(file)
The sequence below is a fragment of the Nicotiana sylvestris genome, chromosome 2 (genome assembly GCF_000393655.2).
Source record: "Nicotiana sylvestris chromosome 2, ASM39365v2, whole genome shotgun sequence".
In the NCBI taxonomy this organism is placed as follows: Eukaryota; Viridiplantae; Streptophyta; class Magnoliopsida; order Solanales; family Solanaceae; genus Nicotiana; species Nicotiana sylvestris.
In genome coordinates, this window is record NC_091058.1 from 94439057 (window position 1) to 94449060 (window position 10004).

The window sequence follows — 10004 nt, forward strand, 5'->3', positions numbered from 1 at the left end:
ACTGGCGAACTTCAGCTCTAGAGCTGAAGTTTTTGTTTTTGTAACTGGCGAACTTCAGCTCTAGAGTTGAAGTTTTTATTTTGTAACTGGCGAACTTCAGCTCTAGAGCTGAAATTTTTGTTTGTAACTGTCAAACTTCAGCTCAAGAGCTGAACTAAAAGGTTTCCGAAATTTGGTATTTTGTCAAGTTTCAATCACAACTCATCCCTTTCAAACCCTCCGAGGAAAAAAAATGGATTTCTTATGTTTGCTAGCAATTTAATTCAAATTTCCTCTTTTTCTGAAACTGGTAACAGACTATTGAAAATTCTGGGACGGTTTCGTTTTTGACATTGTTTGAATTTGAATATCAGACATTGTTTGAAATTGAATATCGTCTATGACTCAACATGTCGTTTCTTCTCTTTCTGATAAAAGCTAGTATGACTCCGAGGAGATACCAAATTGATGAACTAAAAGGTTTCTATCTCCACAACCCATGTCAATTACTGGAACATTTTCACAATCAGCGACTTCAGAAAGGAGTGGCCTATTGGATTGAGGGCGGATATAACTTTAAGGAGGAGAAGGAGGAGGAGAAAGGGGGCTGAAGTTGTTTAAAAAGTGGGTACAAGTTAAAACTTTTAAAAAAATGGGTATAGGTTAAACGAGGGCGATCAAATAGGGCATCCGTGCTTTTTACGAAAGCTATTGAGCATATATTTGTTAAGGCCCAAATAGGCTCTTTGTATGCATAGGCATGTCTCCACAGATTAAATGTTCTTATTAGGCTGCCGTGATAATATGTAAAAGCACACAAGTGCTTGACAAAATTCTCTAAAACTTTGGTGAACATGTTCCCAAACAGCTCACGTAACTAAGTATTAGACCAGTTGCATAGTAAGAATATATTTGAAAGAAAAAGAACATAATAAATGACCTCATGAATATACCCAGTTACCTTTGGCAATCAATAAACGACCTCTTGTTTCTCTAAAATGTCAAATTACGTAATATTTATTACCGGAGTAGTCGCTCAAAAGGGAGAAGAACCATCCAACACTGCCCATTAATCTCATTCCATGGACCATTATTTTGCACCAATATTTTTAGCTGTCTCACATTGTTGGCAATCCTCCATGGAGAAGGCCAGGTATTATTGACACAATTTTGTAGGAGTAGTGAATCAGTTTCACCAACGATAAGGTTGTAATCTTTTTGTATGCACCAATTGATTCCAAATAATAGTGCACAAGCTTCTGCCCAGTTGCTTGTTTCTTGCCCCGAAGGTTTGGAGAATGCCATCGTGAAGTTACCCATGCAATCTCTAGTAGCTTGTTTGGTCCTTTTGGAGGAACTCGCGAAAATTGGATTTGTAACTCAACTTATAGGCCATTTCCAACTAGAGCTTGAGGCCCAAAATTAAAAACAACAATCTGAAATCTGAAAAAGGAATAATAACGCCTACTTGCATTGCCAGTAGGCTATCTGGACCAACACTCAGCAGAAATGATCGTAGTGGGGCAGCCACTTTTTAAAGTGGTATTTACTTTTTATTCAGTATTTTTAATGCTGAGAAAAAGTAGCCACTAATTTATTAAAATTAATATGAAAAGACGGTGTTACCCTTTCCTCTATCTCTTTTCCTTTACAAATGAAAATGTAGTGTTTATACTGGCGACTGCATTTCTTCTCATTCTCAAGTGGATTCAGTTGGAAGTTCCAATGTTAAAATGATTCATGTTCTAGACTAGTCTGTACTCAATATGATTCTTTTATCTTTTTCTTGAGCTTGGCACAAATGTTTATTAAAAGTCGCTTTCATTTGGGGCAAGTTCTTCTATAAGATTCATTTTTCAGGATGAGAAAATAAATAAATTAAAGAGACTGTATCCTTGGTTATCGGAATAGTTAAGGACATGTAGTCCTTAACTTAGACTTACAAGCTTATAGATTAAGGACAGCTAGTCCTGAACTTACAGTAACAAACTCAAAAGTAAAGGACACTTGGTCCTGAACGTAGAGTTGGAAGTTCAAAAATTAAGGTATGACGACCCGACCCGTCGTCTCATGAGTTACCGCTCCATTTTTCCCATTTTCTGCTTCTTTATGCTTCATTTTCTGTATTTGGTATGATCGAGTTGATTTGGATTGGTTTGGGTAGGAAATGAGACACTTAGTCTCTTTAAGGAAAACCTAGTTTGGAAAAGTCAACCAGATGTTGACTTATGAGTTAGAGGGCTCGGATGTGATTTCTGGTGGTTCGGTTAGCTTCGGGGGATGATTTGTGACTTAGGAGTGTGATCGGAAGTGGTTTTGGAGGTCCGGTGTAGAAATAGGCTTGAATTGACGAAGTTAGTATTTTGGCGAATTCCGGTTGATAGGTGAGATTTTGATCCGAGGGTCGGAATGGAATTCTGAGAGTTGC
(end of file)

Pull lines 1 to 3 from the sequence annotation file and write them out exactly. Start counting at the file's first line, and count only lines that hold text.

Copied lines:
The sequence below is a fragment of the Nicotiana sylvestris genome, chromosome 2 (genome assembly GCF_000393655.2).
Source record: "Nicotiana sylvestris chromosome 2, ASM39365v2, whole genome shotgun sequence".
In the NCBI taxonomy this organism is placed as follows: Eukaryota; Viridiplantae; Streptophyta; class Magnoliopsida; order Solanales; family Solanaceae; genus Nicotiana; species Nicotiana sylvestris.